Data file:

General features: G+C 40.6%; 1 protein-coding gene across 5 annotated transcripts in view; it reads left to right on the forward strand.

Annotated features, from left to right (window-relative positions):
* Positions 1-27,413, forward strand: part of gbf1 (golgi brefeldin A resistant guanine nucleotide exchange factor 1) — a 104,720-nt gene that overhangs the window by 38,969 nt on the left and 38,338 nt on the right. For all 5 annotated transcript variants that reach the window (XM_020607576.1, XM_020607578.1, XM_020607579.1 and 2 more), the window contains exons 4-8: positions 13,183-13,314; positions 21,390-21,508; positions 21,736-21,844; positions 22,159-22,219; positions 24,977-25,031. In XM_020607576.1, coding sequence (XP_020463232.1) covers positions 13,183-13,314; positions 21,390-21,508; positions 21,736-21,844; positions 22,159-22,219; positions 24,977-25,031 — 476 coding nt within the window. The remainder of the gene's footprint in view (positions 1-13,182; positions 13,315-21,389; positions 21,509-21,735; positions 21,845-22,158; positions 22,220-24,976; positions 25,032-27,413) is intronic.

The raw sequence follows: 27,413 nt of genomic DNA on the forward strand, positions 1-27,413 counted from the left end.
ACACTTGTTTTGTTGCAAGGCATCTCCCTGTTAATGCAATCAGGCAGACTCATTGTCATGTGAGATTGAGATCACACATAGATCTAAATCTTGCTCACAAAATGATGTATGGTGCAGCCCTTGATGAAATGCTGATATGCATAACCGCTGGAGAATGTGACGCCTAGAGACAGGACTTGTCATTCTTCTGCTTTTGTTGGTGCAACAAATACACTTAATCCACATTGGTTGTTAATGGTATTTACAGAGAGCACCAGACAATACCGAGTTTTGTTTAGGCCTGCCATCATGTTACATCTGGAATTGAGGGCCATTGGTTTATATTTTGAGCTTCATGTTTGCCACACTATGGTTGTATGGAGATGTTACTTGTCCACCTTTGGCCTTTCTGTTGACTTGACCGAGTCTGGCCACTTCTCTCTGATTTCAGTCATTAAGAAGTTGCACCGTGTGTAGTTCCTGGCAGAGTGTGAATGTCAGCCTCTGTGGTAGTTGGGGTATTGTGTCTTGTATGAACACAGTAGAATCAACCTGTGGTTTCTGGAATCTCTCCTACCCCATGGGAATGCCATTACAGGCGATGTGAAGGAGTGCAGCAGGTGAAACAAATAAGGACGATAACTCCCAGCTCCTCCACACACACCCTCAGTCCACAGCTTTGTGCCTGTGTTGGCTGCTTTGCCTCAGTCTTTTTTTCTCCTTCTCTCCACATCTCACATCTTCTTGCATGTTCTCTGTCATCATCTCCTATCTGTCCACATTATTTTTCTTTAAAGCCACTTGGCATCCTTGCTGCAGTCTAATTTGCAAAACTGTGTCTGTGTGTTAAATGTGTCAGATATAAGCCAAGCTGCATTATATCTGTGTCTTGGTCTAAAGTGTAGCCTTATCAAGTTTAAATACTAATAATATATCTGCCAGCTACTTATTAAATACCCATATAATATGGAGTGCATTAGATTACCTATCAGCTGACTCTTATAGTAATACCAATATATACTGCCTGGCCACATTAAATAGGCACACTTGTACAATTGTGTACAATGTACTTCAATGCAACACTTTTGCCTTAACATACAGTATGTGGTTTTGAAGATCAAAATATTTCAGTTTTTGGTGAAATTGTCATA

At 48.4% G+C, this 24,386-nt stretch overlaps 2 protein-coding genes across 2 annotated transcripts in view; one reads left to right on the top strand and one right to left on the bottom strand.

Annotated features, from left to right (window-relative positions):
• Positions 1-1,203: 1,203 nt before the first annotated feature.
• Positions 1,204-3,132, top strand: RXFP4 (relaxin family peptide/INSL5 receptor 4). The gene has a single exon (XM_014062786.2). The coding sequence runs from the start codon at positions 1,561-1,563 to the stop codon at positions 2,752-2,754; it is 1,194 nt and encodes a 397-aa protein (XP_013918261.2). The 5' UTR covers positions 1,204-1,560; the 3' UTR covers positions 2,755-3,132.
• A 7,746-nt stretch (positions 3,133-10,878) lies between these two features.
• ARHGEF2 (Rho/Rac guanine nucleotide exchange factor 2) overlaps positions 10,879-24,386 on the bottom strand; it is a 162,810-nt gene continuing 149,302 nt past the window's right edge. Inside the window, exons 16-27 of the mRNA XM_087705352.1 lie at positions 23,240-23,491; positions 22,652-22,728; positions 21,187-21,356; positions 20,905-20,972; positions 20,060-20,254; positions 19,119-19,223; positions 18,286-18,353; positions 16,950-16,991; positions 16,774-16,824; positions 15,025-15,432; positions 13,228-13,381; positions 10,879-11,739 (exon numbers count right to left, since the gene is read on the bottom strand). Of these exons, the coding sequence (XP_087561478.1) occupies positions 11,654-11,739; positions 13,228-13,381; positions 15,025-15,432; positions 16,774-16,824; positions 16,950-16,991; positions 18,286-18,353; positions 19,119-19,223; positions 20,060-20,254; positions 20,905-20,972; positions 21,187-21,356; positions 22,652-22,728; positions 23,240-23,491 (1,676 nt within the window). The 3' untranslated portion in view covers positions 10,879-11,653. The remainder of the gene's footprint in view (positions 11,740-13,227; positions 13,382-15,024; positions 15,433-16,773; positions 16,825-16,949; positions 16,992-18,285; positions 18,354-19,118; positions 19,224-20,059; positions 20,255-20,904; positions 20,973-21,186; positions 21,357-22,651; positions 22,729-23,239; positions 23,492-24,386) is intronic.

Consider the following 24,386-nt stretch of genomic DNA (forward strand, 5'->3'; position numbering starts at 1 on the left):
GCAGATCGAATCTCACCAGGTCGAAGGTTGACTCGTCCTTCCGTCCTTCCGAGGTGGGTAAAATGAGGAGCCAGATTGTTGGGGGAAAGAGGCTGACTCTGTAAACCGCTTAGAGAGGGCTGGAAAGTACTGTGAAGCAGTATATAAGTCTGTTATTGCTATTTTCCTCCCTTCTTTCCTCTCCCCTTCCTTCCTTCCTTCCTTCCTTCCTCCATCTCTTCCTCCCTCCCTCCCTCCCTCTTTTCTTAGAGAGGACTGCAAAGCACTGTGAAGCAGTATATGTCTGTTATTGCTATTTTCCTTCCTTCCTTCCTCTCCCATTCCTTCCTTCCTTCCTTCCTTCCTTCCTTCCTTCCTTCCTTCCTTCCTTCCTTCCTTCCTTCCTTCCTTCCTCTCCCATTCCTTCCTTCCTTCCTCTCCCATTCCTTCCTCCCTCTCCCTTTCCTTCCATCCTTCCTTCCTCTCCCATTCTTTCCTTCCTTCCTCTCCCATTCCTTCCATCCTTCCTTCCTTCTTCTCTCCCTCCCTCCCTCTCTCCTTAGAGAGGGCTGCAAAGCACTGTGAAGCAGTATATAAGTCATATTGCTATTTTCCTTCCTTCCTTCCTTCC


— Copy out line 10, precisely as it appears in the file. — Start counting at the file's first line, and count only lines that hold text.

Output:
• A 7,746-nt stretch (positions 3,133-10,878) lies between these two features.